These are three great ideas for meditation. And I don't mean in a nervous mental battling way; but in calm contemplation, a going out along the river of thought they provide, into the inner reaches of the IDEA; being warmed and stirred and, if you wish, "delighted" by it, and then returning to your everyday consciousness.
This can be done, as said, at specific times. Or these great ideas can be  at the back of your mind and consciousness all the time, as the background of your life. They will not interfere with your duties, as you know, but only make you more perceptive and understanding and compassionate.
It is possible to go out in the early morning and greet the newborn day, with an Invocation to the Sun, not the visible sun but the Invisible Sun of which we only see the outer clothing. Not praying to it, but in recognition of the Divinity within, and that the same Divinity is within you. The old Christians did this, though the modern churchman would not like to be reminded of it or would interpret it wrongly.
Virisque Sol, illabere,
Thus they would raise their voices:
This hymn to the Christ-Sun was used as late as the 7th century A.D. We have the very same idea, almost the same words, as you know, in the ancient famous verse in the Rig-Veda, called the Savitri or the Gayatri. Let me give you the original words:
Tat savitur varenyam
In translation this runs:
That superexcellent splendor of the
The essential esoteric meaning is conveyed by the following transliteration by G. de P.:
"O thou golden sun of most excellent splendor,
Or, I can get the same meditative power of thought moving within me by recitation of K.T.'s Invocation:
"O my Divinity! Thou dost blend with the Earth and fashion for
thyself temples of mighty power,
Thus invoking the Divine as one steps out into the fresh new morning, a keynote is struck which sets harmonious notes vibrating within the consciousness and which can reverberate throughout the whole day. And at night the keynote can again be sounded.
It is the same idea of that great Ineffable Truth, which we can ever approach, though we shall never know it in fullness; that Truth and Light that pervades the entire Universe and every aspect and portion of it; that Truth and light which is the "innerness" of all, and the very heart of all things. 
"The final war" is within ourselves. It binds up all the severed energies and stringing them into the bow of Life with forceful attentiveness, hits the mark.
Sacrificing the personal to "SELF" impersonal means cutting the Chimera's many heads, even though their cropping up makes life so variable and exciting, both for the sensuous man and the warrior-soul; for surely the neophyte finds great adventure in bringing control to his turbulent nature. It is the broth of existence in which the divine Knower dips his spoon. Yet giving direction to Life must be to the attentive soul like building a great dam is to the engineer.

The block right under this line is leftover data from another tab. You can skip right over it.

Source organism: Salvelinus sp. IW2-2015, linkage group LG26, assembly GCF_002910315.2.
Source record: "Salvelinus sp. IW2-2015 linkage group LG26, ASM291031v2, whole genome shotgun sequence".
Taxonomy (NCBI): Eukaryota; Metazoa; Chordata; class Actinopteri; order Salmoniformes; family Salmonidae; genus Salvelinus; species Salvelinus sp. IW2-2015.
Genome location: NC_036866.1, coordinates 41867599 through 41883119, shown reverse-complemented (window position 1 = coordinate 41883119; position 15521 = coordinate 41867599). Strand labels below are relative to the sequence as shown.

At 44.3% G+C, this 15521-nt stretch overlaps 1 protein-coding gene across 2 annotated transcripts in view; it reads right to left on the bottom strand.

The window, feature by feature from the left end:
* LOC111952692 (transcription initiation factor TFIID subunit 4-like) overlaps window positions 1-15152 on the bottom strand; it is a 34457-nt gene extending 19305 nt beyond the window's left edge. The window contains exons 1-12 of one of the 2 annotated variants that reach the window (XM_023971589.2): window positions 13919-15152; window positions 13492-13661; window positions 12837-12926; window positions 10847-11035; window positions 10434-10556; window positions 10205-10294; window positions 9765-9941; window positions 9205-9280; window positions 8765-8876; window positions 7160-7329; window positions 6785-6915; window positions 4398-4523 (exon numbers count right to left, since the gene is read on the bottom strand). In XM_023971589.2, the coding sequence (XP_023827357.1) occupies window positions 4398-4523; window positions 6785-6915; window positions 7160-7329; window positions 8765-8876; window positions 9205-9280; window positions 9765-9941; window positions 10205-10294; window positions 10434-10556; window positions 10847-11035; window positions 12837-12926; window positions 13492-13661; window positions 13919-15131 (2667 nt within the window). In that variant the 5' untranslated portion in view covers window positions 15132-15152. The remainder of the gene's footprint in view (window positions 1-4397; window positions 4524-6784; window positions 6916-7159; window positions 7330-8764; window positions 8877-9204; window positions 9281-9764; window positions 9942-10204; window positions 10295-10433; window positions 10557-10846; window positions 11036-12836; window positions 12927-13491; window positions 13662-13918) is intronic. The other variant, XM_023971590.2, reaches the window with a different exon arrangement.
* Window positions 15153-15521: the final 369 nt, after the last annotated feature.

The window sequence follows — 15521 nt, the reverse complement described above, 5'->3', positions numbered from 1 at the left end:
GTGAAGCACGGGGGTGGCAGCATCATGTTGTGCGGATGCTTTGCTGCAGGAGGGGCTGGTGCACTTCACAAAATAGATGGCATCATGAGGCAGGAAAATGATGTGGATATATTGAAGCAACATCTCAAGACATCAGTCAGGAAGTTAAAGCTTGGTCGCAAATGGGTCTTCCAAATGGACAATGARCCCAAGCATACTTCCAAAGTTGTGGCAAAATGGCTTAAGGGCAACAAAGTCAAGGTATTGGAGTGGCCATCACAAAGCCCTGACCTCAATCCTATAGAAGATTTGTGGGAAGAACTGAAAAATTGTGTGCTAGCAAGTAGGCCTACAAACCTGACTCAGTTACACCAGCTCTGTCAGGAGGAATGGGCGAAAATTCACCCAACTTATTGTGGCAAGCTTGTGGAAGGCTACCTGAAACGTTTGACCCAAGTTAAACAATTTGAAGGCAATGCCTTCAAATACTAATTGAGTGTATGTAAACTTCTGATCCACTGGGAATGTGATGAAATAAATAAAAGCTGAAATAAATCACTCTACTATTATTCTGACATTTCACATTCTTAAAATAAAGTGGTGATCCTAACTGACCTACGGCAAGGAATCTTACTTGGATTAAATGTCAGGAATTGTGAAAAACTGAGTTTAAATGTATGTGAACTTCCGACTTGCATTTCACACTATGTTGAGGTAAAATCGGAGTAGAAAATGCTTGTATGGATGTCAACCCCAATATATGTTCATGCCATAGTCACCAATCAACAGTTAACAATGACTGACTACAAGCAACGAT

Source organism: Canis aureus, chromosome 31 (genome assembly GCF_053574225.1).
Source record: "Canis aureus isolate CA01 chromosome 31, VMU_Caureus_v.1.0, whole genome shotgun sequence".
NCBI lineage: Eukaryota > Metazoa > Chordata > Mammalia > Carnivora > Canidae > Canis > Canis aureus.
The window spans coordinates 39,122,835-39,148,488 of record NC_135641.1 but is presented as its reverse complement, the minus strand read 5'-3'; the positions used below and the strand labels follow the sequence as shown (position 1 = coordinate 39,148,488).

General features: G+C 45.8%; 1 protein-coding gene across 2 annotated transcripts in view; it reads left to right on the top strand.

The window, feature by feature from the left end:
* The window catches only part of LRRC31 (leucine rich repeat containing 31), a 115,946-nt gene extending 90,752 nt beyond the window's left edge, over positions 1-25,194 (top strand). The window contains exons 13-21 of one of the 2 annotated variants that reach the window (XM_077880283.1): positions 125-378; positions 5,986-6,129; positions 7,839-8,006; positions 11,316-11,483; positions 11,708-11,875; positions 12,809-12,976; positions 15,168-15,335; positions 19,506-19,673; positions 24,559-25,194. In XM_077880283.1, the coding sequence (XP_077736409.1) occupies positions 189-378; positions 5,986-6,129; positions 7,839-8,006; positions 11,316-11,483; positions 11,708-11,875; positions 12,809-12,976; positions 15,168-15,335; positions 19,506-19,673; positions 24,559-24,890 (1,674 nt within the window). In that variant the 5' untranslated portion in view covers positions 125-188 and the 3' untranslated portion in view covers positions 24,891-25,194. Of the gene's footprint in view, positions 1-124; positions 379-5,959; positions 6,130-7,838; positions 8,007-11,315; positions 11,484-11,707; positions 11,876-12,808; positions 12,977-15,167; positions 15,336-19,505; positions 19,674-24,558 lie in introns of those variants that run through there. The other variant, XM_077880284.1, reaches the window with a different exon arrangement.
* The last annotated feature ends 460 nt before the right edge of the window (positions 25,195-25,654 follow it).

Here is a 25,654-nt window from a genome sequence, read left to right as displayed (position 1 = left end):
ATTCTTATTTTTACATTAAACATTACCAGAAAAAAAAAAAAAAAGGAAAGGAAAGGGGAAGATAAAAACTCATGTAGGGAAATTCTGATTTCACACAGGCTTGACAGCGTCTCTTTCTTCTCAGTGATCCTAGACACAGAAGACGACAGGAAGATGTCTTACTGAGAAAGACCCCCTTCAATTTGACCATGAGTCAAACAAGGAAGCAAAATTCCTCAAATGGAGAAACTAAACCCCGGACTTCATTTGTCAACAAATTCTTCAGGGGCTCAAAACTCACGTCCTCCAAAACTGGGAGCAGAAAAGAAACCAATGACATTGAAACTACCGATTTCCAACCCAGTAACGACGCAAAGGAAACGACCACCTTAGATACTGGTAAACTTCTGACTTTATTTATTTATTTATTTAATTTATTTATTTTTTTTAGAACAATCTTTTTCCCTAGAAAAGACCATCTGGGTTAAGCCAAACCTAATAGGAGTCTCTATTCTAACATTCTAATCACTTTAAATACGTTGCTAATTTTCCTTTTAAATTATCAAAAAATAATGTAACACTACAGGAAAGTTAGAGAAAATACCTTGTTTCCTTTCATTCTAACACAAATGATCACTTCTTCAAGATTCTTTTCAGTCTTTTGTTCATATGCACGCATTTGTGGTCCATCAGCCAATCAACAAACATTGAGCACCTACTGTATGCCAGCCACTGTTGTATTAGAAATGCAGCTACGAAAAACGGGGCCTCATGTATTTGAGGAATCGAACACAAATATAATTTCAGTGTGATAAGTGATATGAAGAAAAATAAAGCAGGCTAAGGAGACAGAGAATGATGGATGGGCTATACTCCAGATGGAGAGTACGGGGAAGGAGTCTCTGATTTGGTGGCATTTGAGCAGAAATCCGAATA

Nudging us always to leave the things of "not-self," droughts of encouragement appear from our teachings. Reiterated by countless Hindu mystics, the idea of absorbing oneself into Being through the desertion of non-self predominates the ancient scriptures. However, victory of Being over non-being is not always the motive inspiring the ascetic. A certain strain of asceticism, engendered by the desire to escape worldly bondage, has often led students wrongly to feel they must become Karmaless in order to achieve the final victory. Even if we were to achieve freedom from our "personal" Karma, there is still the national, racial, planetary and galactic Karma to be considered. What is more, we are not isolated in a true impersonal vision. The Great Resignation to sacrifice self to Non-Self is fostered by a love equivalent to that of a Buddha. It is in this teaching of love that Buddhism surpasses, and is the font of any subsequent doctrine of Enlightenment. A man's "personal" Karma becomes in this light as a small knot in a venerable tree, or an ebb-tide effaced by the mighty ocean once a man dares to step in over his knees.
"Sensuous things are dear for the sake of the self, and not for their own sake; and therefore the Self itself is dearest of all," teaches the Crest Jewel of Wisdom (p. 22 of Charles Johnston's version). That is why this Self may sometimes have been called the Great Devourer. Even the man submitting himself to a sensual life will eventually consume himself. Says The Voice of the Silence (p. 56)
"... Knowest thou of Self the powers, O thou perceiver of external shadows?
"If thou dost not - then art thou lost ..."
"... The smallest wave of longing or regret for Maya's gifts illusive, along Antaskarana - the path that lie's between thy Spirit and thy self ... a thought as fleeting as the lightning flash will thee thy three prizes forfeit - the prize thou hast won."